Brazilian photojournalist Sebastião Salgado is being honored by the 2024 Sony World Photography Awards. Salgado, who has traveled to over 120 countries for his social documentary projects, will be the recipient of the Outstanding Contribution to Photography award. It's a fitting show of respect for Salgado, whose career spans more than 50 years.
Known for his remarkable black-and-white photographs, Salgado began his life as an economist working for the International Coffee Organization. As part of his work, he often traveled to Africa, and it was during those trips that he began to take his photography more seriously. He began his career as a full-time photographer in 1973 and has never looked back.
“Ranging from poignant portraits of Indigenous communities and industrial workers, to surveys of migration and striking panoramas of the natural world, Salgado’s distinctive photographic style has resonated with global audiences,” shares the World Photography Organisation, which organizes the awards. “His images, exhibited across leading cultural institutions and featured in major publications around the world, have become emblematic of contemporary photographic journalism.”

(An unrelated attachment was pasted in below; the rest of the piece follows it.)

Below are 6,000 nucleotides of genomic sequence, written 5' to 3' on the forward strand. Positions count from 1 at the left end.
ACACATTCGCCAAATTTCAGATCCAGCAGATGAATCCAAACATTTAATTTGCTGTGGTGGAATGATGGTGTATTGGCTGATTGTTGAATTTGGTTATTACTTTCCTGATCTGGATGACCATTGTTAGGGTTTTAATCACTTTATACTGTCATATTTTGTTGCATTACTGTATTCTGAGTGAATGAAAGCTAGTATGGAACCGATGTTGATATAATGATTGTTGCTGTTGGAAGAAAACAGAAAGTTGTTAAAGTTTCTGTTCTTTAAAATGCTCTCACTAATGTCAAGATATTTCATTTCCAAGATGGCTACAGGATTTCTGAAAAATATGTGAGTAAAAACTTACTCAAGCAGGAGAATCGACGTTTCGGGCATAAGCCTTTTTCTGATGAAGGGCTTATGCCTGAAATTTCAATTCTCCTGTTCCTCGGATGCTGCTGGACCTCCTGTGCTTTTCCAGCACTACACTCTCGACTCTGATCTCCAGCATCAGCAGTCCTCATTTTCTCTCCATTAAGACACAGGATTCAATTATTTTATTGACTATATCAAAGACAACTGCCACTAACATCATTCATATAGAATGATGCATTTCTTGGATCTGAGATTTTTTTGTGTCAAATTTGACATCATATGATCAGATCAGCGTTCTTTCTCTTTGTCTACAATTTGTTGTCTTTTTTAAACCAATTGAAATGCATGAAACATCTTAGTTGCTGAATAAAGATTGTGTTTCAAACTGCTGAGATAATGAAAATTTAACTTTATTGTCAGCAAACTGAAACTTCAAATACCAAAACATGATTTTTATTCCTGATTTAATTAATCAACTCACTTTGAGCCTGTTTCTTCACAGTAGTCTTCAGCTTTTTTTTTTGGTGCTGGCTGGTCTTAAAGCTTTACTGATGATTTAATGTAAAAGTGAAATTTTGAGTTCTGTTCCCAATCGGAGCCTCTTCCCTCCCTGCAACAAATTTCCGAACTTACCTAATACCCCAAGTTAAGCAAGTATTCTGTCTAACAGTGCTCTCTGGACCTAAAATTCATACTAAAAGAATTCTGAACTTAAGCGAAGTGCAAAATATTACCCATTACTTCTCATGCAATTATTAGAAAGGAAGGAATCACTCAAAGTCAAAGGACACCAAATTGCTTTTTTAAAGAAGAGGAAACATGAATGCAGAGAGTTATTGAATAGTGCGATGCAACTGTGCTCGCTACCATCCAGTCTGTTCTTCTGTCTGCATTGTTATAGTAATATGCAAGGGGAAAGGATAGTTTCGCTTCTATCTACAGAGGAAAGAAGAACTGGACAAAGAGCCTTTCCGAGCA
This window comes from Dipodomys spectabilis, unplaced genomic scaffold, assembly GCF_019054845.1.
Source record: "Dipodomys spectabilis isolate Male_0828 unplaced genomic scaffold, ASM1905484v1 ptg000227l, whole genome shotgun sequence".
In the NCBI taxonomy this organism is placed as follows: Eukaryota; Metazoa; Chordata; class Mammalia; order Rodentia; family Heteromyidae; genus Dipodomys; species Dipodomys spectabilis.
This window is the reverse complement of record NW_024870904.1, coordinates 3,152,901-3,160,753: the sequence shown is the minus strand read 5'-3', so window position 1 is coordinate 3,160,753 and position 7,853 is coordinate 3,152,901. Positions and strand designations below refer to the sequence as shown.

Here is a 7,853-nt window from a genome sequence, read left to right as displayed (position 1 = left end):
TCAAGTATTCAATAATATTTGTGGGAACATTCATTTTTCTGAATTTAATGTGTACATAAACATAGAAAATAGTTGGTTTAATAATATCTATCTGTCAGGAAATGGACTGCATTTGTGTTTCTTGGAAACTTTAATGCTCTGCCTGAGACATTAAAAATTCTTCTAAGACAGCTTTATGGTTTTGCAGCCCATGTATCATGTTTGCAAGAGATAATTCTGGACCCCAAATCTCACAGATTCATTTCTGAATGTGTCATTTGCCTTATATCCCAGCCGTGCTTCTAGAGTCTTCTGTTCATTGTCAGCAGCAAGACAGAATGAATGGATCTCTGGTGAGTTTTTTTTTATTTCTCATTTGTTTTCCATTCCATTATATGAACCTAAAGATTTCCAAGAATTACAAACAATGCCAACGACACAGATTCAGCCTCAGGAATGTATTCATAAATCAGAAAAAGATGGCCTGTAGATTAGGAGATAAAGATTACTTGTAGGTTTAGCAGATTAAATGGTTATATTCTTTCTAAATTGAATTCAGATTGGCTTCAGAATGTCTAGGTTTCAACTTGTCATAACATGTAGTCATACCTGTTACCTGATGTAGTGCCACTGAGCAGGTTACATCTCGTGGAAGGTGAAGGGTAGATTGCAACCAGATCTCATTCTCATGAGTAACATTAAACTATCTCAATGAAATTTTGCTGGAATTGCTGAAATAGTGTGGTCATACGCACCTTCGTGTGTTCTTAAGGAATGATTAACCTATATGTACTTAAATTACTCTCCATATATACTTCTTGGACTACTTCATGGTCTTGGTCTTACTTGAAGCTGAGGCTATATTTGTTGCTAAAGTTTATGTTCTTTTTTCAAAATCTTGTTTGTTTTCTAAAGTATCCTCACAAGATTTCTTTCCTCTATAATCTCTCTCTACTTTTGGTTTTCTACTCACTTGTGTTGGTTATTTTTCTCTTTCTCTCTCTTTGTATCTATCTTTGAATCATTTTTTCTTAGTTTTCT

Dozens of photos by Salgado will grace the walls of London's Somerset House as part of the 2024 Sony World Photography Awards exhibition. Running from April 19 to May 6, 2024, the exhibition is a wonderful opportunity to see the talented photojournalist's work in person. Some of the photos on view come from his projects Workers, which examines the effects of heavy manual labor across several industries, and Amazônia, which focuses on Brazil's Amazonian forest and the Indigenous peoples who inhabit it.
“I am honored to receive this award and to know that my work is reaching audiences,” shares Salgado. “Photography is my way of life, it is my language, and throughout my career, I have always been interested in capturing the historical moment in which we are living, and telling the stories of our species and our planet. A photographer photographs with his heritage, and in my work, I seek to explore our shared human experience.”